Are John’s statements in verse 20 “ye know all things” and his statement in verse 27 “ye need not that any man teach you…” meant to be understood as universal statements without limitation?
1 John 2:20-27 “But ye have an unction from the Holy One, and ye know all things. I have not written unto you because ye know not the truth, but because ye know it, and that no lie is of the truth…These things have I written unto you concerning them that seduce you. But the anointing which ye have received of him abideth in you, and ye need not that any man teach you: but as the same anointing teacheth you of all things, and is truth, and is no lie…”
For those who may have missed our first post, consider reading Should Christians Hesitate to Use Bible Study Tools Like Commentaries and Studies Bibles Based on 1 John 2:20-27 and John 16:12-14? for context:
If the answer to our first question is yes, consider the implications of such a position. First, there would be no need for a believer to attend any kind of school even for a secular vocational training, he would have no need to sit under any pastoral or lay teaching for instruction in Christian doctrine, nor would he have any need to be discipled by an older more mature believer. In this view, the Holy Spirit would be his only teacher, and he would be wise to shut himself off from all opposing voices that could muddy the waters of what the Spirit is teaching him. In addition, there would be no need for mature spirit-filled believers to debate amongst themselves on doctrinal matters, because they would all believe essentially the same thing, seeing that they all are mature and guided by the same Holy Spirit. We would even expect to see the Great Commission and apostolic instruction in the epistles articulate a different paradigm then the one we find in the New Testament. Having stated these observations without much explanation, I will address these thoughts more thoroughly under question four: “How does the rest of Scripture relate to John’s statement in 1 John 2?”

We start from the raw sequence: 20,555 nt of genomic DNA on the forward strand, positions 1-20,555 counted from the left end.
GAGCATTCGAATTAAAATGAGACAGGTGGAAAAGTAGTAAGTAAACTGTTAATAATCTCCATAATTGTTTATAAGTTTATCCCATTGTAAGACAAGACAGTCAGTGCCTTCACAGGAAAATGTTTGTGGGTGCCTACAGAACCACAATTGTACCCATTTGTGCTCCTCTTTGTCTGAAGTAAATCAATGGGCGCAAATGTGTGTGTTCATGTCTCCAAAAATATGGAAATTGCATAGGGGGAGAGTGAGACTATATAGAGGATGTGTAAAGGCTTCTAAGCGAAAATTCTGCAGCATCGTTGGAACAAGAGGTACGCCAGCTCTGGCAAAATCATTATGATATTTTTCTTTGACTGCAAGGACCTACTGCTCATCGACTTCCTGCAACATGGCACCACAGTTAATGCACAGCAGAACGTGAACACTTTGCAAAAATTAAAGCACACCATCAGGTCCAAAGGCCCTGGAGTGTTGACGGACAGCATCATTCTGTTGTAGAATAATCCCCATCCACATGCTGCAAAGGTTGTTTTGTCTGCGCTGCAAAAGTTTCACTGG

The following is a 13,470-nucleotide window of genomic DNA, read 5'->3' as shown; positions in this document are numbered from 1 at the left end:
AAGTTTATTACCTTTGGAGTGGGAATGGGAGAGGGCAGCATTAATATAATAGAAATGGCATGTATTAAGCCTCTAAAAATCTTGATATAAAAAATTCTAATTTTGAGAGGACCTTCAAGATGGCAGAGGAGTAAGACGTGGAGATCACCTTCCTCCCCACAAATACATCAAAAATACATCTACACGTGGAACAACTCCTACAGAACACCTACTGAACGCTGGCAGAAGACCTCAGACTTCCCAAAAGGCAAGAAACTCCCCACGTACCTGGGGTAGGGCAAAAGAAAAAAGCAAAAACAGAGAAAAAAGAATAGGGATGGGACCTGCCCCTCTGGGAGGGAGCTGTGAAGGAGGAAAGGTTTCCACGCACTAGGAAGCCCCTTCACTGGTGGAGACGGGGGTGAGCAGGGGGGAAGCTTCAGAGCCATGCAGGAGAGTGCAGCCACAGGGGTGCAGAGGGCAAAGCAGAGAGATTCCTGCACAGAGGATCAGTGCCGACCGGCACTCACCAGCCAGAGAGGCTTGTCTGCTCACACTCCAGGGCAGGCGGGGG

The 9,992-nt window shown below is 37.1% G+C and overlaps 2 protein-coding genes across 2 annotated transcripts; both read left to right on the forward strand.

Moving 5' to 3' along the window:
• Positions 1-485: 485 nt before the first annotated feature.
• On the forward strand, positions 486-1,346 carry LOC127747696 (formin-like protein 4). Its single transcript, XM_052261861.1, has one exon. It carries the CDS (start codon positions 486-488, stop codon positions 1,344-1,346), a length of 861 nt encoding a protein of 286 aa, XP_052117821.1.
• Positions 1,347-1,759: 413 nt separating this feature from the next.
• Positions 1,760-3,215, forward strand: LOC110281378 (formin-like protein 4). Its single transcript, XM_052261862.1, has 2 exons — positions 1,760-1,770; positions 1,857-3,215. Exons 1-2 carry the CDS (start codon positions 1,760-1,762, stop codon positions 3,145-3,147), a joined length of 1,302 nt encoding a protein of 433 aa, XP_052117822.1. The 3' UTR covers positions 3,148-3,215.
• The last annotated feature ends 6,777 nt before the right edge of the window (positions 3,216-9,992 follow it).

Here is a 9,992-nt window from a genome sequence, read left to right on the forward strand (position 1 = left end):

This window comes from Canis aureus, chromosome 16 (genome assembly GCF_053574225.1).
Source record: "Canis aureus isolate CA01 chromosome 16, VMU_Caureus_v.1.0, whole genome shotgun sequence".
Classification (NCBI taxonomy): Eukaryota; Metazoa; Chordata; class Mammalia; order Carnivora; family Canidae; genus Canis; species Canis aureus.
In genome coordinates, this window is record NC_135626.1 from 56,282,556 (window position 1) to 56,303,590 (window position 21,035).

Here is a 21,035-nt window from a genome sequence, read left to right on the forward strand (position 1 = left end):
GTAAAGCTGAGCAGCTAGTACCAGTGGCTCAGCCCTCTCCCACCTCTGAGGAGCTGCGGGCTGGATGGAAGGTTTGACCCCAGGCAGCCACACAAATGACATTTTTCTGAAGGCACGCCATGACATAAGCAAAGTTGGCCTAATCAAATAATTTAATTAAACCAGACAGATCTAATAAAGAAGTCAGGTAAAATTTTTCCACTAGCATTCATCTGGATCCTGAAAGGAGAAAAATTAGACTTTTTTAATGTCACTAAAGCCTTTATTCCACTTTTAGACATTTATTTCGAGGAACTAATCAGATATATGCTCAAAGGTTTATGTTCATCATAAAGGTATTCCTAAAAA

On the other side, if the answer is no, then in what ways are the scope of these statements limited by the context of John’s epistle? Our next post will discuss that question: “What is the specific situation that John is addressing in this epistle?”